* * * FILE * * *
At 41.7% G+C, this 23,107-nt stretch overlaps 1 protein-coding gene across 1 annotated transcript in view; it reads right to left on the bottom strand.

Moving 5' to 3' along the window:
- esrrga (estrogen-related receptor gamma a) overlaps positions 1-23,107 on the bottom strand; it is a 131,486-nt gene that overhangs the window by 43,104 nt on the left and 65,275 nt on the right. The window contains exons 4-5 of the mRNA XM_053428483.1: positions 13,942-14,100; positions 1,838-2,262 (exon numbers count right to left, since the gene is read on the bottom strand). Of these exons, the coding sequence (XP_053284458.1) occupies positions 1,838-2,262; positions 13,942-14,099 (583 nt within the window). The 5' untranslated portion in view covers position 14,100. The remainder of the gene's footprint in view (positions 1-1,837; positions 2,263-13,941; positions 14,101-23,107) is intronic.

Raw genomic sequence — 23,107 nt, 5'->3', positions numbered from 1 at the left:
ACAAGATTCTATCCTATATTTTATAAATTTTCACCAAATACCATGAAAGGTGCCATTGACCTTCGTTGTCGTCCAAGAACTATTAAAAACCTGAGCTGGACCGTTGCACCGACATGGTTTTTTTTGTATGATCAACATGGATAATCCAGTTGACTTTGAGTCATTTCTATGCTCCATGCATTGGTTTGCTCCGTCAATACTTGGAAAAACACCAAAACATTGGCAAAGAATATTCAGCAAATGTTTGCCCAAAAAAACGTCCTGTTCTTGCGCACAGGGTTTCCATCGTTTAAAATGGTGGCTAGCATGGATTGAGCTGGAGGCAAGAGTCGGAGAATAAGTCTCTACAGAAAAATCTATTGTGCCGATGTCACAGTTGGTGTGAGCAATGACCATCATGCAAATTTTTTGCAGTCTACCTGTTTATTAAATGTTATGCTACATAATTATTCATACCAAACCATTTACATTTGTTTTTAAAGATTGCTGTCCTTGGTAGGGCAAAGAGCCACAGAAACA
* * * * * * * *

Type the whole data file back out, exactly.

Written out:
At 41.7% G+C, this 23,107-nt stretch overlaps 1 protein-coding gene across 1 annotated transcript in view; it reads right to left on the bottom strand.

Moving 5' to 3' along the window:
- esrrga (estrogen-related receptor gamma a) overlaps positions 1-23,107 on the bottom strand; it is a 131,486-nt gene that overhangs the window by 43,104 nt on the left and 65,275 nt on the right. The window contains exons 4-5 of the mRNA XM_053428483.1: positions 13,942-14,100; positions 1,838-2,262 (exon numbers count right to left, since the gene is read on the bottom strand). Of these exons, the coding sequence (XP_053284458.1) occupies positions 1,838-2,262; positions 13,942-14,099 (583 nt within the window). The 5' untranslated portion in view covers position 14,100. The remainder of the gene's footprint in view (positions 1-1,837; positions 2,263-13,941; positions 14,101-23,107) is intronic.

Raw genomic sequence — 23,107 nt, 5'->3', positions numbered from 1 at the left:
ACAAGATTCTATCCTATATTTTATAAATTTTCACCAAATACCATGAAAGGTGCCATTGACCTTCGTTGTCGTCCAAGAACTATTAAAAACCTGAGCTGGACCGTTGCACCGACATGGTTTTTTTTGTATGATCAACATGGATAATCCAGTTGACTTTGAGTCATTTCTATGCTCCATGCATTGGTTTGCTCCGTCAATACTTGGAAAAACACCAAAACATTGGCAAAGAATATTCAGCAAATGTTTGCCCAAAAAAACGTCCTGTTCTTGCGCACAGGGTTTCCATCGTTTAAAATGGTGGCTAGCATGGATTGAGCTGGAGGCAAGAGTCGGAGAATAAGTCTCTACAGAAAAATCTATTGTGCCGATGTCACAGTTGGTGTGAGCAATGACCATCATGCAAATTTTTTGCAGTCTACCTGTTTATTAAATGTTATGCTACATAATTATTCATACCAAACCATTTACATTTGTTTTTAAAGATTGCTGTCCTTGGTAGGGCAAAGAGCCACAGAAACA